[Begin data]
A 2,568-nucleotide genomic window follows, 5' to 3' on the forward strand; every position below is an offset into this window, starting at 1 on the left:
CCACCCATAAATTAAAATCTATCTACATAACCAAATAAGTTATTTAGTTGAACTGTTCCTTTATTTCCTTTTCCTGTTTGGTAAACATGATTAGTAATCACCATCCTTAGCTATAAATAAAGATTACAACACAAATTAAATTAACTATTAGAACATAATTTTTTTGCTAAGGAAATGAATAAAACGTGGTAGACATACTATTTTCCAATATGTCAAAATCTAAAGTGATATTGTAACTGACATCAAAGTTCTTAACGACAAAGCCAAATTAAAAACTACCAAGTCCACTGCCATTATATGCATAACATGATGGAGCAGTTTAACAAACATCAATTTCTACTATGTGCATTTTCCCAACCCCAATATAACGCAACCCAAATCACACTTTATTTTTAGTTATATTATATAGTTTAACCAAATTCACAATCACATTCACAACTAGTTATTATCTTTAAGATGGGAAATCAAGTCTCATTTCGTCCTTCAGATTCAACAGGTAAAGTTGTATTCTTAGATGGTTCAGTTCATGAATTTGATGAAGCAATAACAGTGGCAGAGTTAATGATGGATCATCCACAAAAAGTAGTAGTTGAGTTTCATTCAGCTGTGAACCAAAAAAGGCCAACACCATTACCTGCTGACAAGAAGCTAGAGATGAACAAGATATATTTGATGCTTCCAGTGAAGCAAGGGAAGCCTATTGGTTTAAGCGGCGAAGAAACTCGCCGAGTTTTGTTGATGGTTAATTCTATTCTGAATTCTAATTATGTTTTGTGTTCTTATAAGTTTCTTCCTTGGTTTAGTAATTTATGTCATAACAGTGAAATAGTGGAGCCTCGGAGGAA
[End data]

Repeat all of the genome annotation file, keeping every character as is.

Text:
A 2,568-nucleotide genomic window follows, 5' to 3' on the forward strand; every position below is an offset into this window, starting at 1 on the left:
CCACCCATAAATTAAAATCTATCTACATAACCAAATAAGTTATTTAGTTGAACTGTTCCTTTATTTCCTTTTCCTGTTTGGTAAACATGATTAGTAATCACCATCCTTAGCTATAAATAAAGATTACAACACAAATTAAATTAACTATTAGAACATAATTTTTTTGCTAAGGAAATGAATAAAACGTGGTAGACATACTATTTTCCAATATGTCAAAATCTAAAGTGATATTGTAACTGACATCAAAGTTCTTAACGACAAAGCCAAATTAAAAACTACCAAGTCCACTGCCATTATATGCATAACATGATGGAGCAGTTTAACAAACATCAATTTCTACTATGTGCATTTTCCCAACCCCAATATAACGCAACCCAAATCACACTTTATTTTTAGTTATATTATATAGTTTAACCAAATTCACAATCACATTCACAACTAGTTATTATCTTTAAGATGGGAAATCAAGTCTCATTTCGTCCTTCAGATTCAACAGGTAAAGTTGTATTCTTAGATGGTTCAGTTCATGAATTTGATGAAGCAATAACAGTGGCAGAGTTAATGATGGATCATCCACAAAAAGTAGTAGTTGAGTTTCATTCAGCTGTGAACCAAAAAAGGCCAACACCATTACCTGCTGACAAGAAGCTAGAGATGAACAAGATATATTTGATGCTTCCAGTGAAGCAAGGGAAGCCTATTGGTTTAAGCGGCGAAGAAACTCGCCGAGTTTTGTTGATGGTTAATTCTATTCTGAATTCTAATTATGTTTTGTGTTCTTATAAGTTTCTTCCTTGGTTTAGTAATTTATGTCATAACAGTGAAATAGTGGAGCCTCGGAGGAA